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Balkan Journal of Philosophy

Volume 6, Issue 2, 2014

Valentina Slobozhnikova
Pages 147-154

Modern Russia is in Search of a Secular Model of Relationships Between Religions and the State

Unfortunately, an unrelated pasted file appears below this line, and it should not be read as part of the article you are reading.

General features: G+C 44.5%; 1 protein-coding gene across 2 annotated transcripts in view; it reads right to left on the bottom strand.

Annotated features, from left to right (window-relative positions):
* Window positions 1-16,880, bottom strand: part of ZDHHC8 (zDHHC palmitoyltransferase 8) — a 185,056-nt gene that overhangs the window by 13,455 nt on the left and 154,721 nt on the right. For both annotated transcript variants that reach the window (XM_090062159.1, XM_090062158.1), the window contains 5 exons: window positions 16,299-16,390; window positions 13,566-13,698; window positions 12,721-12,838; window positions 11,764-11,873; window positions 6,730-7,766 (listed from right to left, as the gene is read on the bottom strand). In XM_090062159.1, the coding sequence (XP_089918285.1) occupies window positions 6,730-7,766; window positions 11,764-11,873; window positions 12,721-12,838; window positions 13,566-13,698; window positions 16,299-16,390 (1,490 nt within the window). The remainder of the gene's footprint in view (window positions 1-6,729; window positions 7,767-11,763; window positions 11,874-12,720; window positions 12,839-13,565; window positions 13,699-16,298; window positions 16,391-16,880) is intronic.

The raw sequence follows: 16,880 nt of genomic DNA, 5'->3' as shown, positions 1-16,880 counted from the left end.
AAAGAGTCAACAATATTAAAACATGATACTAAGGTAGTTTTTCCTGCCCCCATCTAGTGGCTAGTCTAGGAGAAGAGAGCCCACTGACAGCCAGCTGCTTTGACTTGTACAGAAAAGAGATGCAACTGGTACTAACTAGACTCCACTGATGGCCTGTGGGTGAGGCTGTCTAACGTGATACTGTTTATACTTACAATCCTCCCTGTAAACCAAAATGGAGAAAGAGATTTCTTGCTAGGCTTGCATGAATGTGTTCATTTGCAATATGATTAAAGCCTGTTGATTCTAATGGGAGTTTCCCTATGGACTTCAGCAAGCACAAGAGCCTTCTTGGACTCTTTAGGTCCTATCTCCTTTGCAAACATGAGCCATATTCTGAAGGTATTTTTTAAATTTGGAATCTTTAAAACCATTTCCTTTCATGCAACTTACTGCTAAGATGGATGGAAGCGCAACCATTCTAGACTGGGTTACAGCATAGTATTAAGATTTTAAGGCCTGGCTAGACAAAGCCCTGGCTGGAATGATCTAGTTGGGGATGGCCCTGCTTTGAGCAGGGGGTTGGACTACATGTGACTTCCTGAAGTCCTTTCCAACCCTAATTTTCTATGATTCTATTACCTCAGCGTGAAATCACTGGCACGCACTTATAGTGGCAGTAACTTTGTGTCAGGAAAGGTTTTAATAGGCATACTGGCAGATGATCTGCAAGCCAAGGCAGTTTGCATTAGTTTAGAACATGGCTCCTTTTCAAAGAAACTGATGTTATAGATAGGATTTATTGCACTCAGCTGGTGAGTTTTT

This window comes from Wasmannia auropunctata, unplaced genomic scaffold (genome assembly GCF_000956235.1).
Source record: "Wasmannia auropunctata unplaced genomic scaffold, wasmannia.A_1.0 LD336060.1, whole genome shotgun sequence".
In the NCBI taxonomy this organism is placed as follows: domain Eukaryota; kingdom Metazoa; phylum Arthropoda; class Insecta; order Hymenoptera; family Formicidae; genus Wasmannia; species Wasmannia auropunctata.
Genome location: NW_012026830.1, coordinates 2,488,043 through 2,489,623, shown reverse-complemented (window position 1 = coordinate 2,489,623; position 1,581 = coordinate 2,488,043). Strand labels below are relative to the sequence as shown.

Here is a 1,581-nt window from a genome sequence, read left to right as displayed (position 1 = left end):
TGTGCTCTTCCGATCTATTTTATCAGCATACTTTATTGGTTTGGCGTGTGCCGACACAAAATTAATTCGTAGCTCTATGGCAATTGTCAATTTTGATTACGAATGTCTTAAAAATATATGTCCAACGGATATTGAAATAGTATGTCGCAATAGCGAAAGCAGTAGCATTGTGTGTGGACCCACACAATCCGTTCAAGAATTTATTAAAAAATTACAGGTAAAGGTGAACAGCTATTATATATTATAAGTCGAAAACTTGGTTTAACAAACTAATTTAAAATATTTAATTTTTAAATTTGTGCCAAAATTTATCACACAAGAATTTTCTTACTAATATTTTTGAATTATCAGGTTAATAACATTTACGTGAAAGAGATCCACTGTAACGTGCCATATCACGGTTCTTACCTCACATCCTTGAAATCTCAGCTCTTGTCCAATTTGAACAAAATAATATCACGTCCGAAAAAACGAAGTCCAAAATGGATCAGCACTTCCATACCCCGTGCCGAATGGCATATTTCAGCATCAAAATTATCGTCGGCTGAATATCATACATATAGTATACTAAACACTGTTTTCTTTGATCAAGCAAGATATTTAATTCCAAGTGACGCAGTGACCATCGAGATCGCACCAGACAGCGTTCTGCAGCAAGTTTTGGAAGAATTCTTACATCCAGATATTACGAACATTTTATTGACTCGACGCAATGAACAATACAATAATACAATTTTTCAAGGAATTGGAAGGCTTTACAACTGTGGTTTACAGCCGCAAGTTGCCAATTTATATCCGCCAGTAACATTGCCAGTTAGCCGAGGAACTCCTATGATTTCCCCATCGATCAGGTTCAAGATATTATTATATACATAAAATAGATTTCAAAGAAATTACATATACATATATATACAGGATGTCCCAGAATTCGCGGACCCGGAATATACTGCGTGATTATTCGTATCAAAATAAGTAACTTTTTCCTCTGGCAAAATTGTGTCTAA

The purpose of this article is to identify how modern Russia can build good relationships between multiple Russian religions and the state. At present there are many obstacles standing in the way of achieving this goal. The article includes a great many statistics, and discusses political, social, and religious views of the issue. The working Russian Constitution provides major legal provisions for democratic relationships between religions and the state. The law “On Freedom of Conscience and Religious Associations” (1997) clarified constitutional provisions. It should not forgotten that Russia is a secular state claiming to respect all religions. No doubt the supremacy of Orthodoxy in Russia after 1721 and the extreme atheism that arose in the Soviet Union after 1917 influenced people’s minds greatly. While the countries in Western Europe were moving from religiosity to secularism, Russia was developing the other way around. But while respecting all religions, Russia should not forget to be mindful of extremism. Religious associations themselves are likewise uneasy about the danger presented by certain mystic, neo-pagan, and destructive sects. The author argues that the best compromise between religions and the modern Russian state can only be achieved on the basis of equality and freedom.

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